Hudson Gardens Bird Walk, November 18 with Tom Bush and David Chernack

It was a chilly one out on Saturday morning, but the birds were out and a pleasant time was had birding at Hudson Gardens! We observed a respectable total of 24 species (see the full list below or on eBird here), including some great wintering waterfowl and a wonderful winter surprise: a Northern Shrike. 

Cackling geese inundated the lawns of the Gardens this morning. Note their stubbier neck relative to their more well-known cousin, the Canada goose.
American wigeons are unique ducks: they are parasitic — often choosing to steal prey from other waterfowl rather than finding their own — and their calls sound like a windup toy.

Eight of the species observed — largely on the South Platte River or on small ponds nearby — were a mixture of geese, ducks, and other waterfowl. The most numerous birds observed were Canada Geese and their close cousins, Cackling Geese; both are members of the genus Branta. Though visibly very similar, the two species can be told apart by their calls (the cackling goose makes a slightly higher “honk” than the Canada goose) and by the length of their necks, with the cackling goose having a more compact neck than its Canadian relative.

Also in abundance were Mallards, with precisely 69 seen over the course of the trip; Mallards are included in the genus Anas, which encompasses some 31 species of dabbling ducks worldwide. Another member of the genus observed on the South Platte this morning were a duo of male Green-winged Teals. Several Gadwalls and American Wigeons — common winter dabbling ducks — were also observed foraging alongside the Mallards and teals. 

One of our diving ducks, the Bufflehead, was also out on the river, with both darker immature individuals and females and bright white mature males on display. No sign of the Buffleheads’ relatives in the genus Bucephala, the Common and Barrow’s Goldeneyes, on this trip however. Also putting some bright white breeding plumage on display were Hooded Mergansers, who were diving to forage alongside a large group of Gadwalls. Though these wonderful waterfowl species were a delight to see, notably missing were any species from genus Aythya: the Greater and Lesser Scaups, Ring-necked Duck, Redhead, and Canvasback.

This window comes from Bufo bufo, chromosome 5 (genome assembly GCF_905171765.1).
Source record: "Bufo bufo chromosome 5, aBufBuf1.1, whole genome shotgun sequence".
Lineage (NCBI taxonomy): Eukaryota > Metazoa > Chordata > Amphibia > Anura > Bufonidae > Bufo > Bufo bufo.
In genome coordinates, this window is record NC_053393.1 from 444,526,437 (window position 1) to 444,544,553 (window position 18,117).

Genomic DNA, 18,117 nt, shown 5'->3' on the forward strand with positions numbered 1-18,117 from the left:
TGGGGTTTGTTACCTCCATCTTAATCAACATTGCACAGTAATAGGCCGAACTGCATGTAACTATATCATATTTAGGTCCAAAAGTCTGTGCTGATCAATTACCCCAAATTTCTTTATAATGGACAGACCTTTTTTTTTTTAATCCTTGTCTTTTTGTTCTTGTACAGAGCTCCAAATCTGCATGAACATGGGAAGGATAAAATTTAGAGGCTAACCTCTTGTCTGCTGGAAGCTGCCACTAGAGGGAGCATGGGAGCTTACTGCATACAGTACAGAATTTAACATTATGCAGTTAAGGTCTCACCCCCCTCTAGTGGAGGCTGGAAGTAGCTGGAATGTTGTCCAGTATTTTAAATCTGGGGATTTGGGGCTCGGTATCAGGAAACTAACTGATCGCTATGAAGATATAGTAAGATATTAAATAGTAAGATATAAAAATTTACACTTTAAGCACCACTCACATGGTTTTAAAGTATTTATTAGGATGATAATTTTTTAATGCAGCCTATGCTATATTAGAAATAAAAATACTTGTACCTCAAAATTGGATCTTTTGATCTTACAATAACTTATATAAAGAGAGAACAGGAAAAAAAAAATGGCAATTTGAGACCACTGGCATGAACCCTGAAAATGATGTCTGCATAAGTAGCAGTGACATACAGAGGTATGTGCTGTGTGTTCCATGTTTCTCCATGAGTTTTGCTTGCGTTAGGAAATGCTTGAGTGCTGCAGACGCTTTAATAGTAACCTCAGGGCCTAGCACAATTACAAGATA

One great surprise we had this morning was a bird with a high fearsomeness-to-size ratio: a Northern Shrike! Shrikes are technically songbirds; however, they hunt for prey such as lizards and small rodents just like raptors. Since they are not technically raptors and don’t have large talons at their disposal, shrikes will attack and carry prey with their specially adapted hooked bills; in order to kill and consume their prey, they will impale their unfortunate catch on spikes, such as the thorns on a honeylocust tree on the barbs of a barbed wire. As their name suggests, these shrikes breed spruce forests in Alaska and the northern Canadian provinces; they spend their winters from British Columbia to Massachusetts. Getting to see one on our walk was a real treat. 


Our surprise shrike was too far away to get much of a snapshot, but you can still see this individual (likely a first-year bird) has a distinct hooked beak. This one was showing a diagnostic shrike behavior: perching high in a tree to survey the ground below for prey.

Aside from waterbirds and the shrike, the normal cast of characters was present during our walk: Northern flickers, a Killdeer, American Robins, Red-tailed hawks, Ring-billed Gulls, and a single female American kestrel were all spotted.

Finally, we had good numbers of feeder birds close to the end of our trip, including Downy Woodpeckers, Red-breasted Nuthatches, House Finches, American goldfinches, Dark-eyed Juncos, and plenty of Black-capped Chickadees. 

This trip was emblematic of the joys of Colorado winter birding: even in a location with a relatively high level of habitat disturbance and modification by humans, a wonderful suite of birds was present and could be seen fairly easily. As a recent transplant to Colorado from New England, I’m constantly impressed with the ease and facility with which one can observe many wonderful wild species, even in Denver’s back doorstep. All the more reason to get out those binoculars and check out our native avian fauna this winter! Check out even more photos of this morning’s birds in the gallery below.

Your humble scribe and photographer,

David Chernack

 

 

 

 

Hudson Gardens, November 18

24 species

53 Cackling Goose
200 Canada Goose 
20 Gadwall 
18 American Wigeon 
69 Mallard 
2 Green-winged Teal — Both males 
10 Bufflehead 
5 Hooded Merganser 
2 Red-tailed Hawk 
1 Killdeer 
6 Ring-billed Gull 
1 Belted Kingfisher 
3 Downy Woodpecker 
1 American Kestrel — Female
1 Northern Shrike — Female 
5 Black-billed Magpie 
5 American Crow 
12 Black-capped Chickadee 
2 Red-breasted Nuthatch 
1 American Robin 
5 Dark-eyed Junco (Slate-colored) 
12 House Finch 
10 American Goldfinch 
2 House Sparrow 

 

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